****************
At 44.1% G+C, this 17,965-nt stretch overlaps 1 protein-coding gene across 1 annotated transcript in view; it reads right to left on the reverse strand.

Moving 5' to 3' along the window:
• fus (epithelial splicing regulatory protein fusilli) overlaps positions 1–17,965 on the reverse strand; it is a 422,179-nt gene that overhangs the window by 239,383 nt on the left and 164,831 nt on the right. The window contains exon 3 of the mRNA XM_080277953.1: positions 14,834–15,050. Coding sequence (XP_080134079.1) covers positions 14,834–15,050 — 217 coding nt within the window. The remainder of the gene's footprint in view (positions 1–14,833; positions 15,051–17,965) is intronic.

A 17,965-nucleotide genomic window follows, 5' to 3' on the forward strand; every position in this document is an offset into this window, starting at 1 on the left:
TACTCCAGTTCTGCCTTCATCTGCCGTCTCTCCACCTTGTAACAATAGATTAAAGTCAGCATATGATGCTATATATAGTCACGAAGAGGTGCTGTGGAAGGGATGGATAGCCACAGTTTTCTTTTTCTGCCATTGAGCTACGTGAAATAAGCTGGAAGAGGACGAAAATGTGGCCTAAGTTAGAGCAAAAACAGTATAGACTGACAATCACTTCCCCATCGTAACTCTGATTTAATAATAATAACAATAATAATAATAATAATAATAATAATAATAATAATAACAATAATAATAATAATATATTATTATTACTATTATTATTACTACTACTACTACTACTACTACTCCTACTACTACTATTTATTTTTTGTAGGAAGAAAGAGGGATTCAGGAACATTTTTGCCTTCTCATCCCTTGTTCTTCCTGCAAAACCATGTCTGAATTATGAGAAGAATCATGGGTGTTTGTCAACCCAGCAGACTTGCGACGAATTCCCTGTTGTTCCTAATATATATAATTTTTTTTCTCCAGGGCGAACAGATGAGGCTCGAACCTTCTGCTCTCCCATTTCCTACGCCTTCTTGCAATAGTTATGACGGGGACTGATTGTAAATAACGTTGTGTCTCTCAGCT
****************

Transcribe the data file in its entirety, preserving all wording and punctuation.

At 44.1% G+C, this 17,965-nt stretch overlaps 1 protein-coding gene across 1 annotated transcript in view; it reads right to left on the reverse strand.

Moving 5' to 3' along the window:
• fus (epithelial splicing regulatory protein fusilli) overlaps positions 1–17,965 on the reverse strand; it is a 422,179-nt gene that overhangs the window by 239,383 nt on the left and 164,831 nt on the right. The window contains exon 3 of the mRNA XM_080277953.1: positions 14,834–15,050. Coding sequence (XP_080134079.1) covers positions 14,834–15,050 — 217 coding nt within the window. The remainder of the gene's footprint in view (positions 1–14,833; positions 15,051–17,965) is intronic.

A 17,965-nucleotide genomic window follows, 5' to 3' on the forward strand; every position in this document is an offset into this window, starting at 1 on the left:
TACTCCAGTTCTGCCTTCATCTGCCGTCTCTCCACCTTGTAACAATAGATTAAAGTCAGCATATGATGCTATATATAGTCACGAAGAGGTGCTGTGGAAGGGATGGATAGCCACAGTTTTCTTTTTCTGCCATTGAGCTACGTGAAATAAGCTGGAAGAGGACGAAAATGTGGCCTAAGTTAGAGCAAAAACAGTATAGACTGACAATCACTTCCCCATCGTAACTCTGATTTAATAATAATAACAATAATAATAATAATAATAATAATAATAATAATAATAACAATAATAATAATAATATATTATTATTACTATTATTATTACTACTACTACTACTACTACTACTCCTACTACTACTATTTATTTTTTGTAGGAAGAAAGAGGGATTCAGGAACATTTTTGCCTTCTCATCCCTTGTTCTTCCTGCAAAACCATGTCTGAATTATGAGAAGAATCATGGGTGTTTGTCAACCCAGCAGACTTGCGACGAATTCCCTGTTGTTCCTAATATATATAATTTTTTTTCTCCAGGGCGAACAGATGAGGCTCGAACCTTCTGCTCTCCCATTTCCTACGCCTTCTTGCAATAGTTATGACGGGGACTGATTGTAAATAACGTTGTGTCTCTCAGCT